- Arabian Gulf equities tumble to lowest since May 2013
- Chinese stocks fall as data show exports dropped fifth month
Emerging-market stocks fell for a fifth day, led by raw-material and energy producers, as crude prices plunged to the lowest since 2009 and Chinese trade data underscored concern that global growth is slowing.
The Bloomberg Gulf Cooperation Council 200 Index tracking companies in the oil-exporting Arabian Gulf dropped 2.4 percent to the lowest level since May 2013. The Shanghai Composite Index slid the most in a week after data showed China’s exports fell for a fifth month. A gauge tracking 20 developing-nation currencies fell to a record for a second day, led by Malaysia’s ringgit. Brazilian commodity exporters paced a 1.7 percent decline in the Ibovespa, while the real weakened for a second day.
“The outlook for emerging markets has worsened again with new evidence of an acceleration of capital outflows,” said Maarten-Jan Bakkum, a senior emerging-markets strategist at NN Investment Partners in The Hague. “I recommend being very cautious on all emerging-market assets, particularly currencies.”
Sentiment toward riskier assets soured this week after the OPEC effectively dropped formal output targets on Friday, stoking concern producers will pump more crude into an oversupplied market. The move is adding to selling pressure as the Federal Reserve prepares to end a seven-year era of near-zero interest rates. Brent crude dipped below $40 a barrel on Tuesday for the first time in almost seven years before settling at $40.26.
The MSCI Emerging Markets Index dropped 1.5 percent to 795.46. Raw-material stocks led the decline, slumping 2.4 percent, followed by a 2 percent drop in energy shares. The MSCI gauge’s 2.3 percent drop in December has dragged its 14-day relative strength index to 31.6, just above the threshold of 30 that signals to some traders that a security is poised to rebound.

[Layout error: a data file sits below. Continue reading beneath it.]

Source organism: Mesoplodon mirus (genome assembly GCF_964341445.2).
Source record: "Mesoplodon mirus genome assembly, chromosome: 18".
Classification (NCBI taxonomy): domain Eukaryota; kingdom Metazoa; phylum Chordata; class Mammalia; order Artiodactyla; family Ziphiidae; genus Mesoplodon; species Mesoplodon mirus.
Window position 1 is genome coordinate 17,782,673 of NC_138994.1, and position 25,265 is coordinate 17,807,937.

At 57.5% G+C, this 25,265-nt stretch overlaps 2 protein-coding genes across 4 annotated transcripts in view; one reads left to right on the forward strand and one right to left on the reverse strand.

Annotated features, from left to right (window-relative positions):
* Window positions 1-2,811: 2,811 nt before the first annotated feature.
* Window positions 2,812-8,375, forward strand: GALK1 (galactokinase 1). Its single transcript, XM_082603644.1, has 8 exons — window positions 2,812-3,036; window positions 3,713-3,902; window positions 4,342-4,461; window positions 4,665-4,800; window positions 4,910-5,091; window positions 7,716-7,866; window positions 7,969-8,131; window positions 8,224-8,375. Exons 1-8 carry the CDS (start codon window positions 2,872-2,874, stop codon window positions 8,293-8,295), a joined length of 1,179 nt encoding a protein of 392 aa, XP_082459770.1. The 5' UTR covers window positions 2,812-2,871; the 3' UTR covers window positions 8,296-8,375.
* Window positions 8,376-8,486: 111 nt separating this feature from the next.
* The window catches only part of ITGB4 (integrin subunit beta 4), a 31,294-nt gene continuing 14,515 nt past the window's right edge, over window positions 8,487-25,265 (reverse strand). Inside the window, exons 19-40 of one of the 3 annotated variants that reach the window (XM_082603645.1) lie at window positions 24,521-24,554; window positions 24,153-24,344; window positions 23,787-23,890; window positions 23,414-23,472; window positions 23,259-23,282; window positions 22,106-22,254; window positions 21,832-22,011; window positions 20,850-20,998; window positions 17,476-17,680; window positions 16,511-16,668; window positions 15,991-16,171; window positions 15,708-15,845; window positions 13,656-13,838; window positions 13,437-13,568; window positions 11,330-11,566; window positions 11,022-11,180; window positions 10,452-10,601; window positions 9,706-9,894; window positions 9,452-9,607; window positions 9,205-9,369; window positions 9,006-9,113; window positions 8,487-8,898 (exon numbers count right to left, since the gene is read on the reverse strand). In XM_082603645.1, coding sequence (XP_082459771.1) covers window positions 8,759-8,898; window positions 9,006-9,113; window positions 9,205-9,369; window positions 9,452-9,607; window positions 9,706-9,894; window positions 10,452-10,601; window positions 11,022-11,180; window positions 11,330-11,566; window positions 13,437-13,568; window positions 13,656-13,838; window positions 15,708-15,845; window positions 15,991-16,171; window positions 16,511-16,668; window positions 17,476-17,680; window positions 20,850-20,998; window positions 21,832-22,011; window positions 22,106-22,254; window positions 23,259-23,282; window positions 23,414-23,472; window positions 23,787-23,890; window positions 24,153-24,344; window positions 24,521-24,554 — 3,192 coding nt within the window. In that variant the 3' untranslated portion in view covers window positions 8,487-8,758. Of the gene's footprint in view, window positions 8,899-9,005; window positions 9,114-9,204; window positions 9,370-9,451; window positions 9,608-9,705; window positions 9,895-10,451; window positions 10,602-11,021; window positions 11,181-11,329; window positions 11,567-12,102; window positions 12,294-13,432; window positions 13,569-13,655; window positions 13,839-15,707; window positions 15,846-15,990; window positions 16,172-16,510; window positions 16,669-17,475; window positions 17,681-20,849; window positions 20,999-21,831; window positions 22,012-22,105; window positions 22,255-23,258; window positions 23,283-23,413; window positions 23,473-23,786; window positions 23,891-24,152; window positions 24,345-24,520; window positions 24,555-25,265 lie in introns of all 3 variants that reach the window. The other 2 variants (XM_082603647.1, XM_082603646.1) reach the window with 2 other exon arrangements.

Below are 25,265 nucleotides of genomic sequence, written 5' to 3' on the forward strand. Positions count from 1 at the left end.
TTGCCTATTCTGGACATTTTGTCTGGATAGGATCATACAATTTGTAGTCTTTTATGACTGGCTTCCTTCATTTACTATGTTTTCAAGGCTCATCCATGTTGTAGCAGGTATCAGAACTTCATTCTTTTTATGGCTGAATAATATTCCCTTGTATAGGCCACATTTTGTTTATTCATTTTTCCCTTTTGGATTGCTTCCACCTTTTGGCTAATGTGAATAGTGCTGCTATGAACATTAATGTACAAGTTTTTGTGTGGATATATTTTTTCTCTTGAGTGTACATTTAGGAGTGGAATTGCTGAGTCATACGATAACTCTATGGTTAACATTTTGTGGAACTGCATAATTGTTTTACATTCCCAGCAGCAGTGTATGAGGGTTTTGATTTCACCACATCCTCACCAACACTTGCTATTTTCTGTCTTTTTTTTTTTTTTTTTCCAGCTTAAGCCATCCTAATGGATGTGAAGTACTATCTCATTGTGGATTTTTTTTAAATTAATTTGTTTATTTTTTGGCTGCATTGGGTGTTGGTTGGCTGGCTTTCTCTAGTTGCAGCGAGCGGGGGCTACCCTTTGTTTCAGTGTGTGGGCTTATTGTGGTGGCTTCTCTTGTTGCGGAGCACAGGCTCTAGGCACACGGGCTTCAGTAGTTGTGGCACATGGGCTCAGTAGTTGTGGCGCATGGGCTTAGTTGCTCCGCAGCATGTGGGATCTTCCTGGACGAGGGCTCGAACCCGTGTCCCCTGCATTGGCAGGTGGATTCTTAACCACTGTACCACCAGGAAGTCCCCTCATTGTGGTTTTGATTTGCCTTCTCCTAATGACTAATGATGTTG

Emerging-country stocks are on course for their worst annual slide since 2011, under-performing developed-nation peers on the MSCI World Index in large part due to the prospect that the Fed will start increasing interest rates gradually. Tighter U.S. policy will damp the allure of the higher returns offered in less-developed countries. Futures traders put the probability of a Fed rate increase this month at 80 percent.
Among energy shares, Cnooc Ltd. was the biggest drag on emerging-market stocks with a 3.5 percent decline in Hong Kong, while Sasol Ltd sank 3 percent in Johannesburg. Lukoil PJSC retreated 1.3 percent in Moscow.
Qatari stocks and shares in Dubai retreated at least 3 percent. The lack of any limit on OPEC may lift the lid on millions more barrels of additional supply in 2016 from countries including Iran, which is seeking to reclaim market share when sanctions are lifted.
The Hang Seng China Enterprises Index of mainland Chinese stocks listed in Hong Kong fell 1.4 percent, weighed down by declines in insurers. PICC Property & Casualty Co. slumped the most in five months after American International Group Inc. sold 361 million shares in the company.
In emerging Europe, the WIG 20 Index in Warsaw sank 2.7 percent to the lowest level since July 2009. The Micex Index retreated for a third day in Moscow, dropping 1.3 percent. The ruble added 0.1 percent from the lowest level against the greenback since August.
A gauge tracking 20 emerging-market exchange rates against the dollar weakened 0.2 percent. The yuan lost 0.15 percent after the People’s Bank of China lowered the reference rate by 0.15 percent to 6.4078 against the greenback, the weakest since Aug. 27.
The ringgit depreciated 1.1 percent, halting a three-day gain, as the drop in crude prices damped the outlook for the nation’s finances just as Prime Minister Najib Razak flagged a 30 billion ringgit revenue shortfall in 2016 due to oil.
The premium investors demand to hold emerging-market debt rather than U.S. Treasuries widened two basis points to 402, according to JPMorgan Chase & Co. indexes.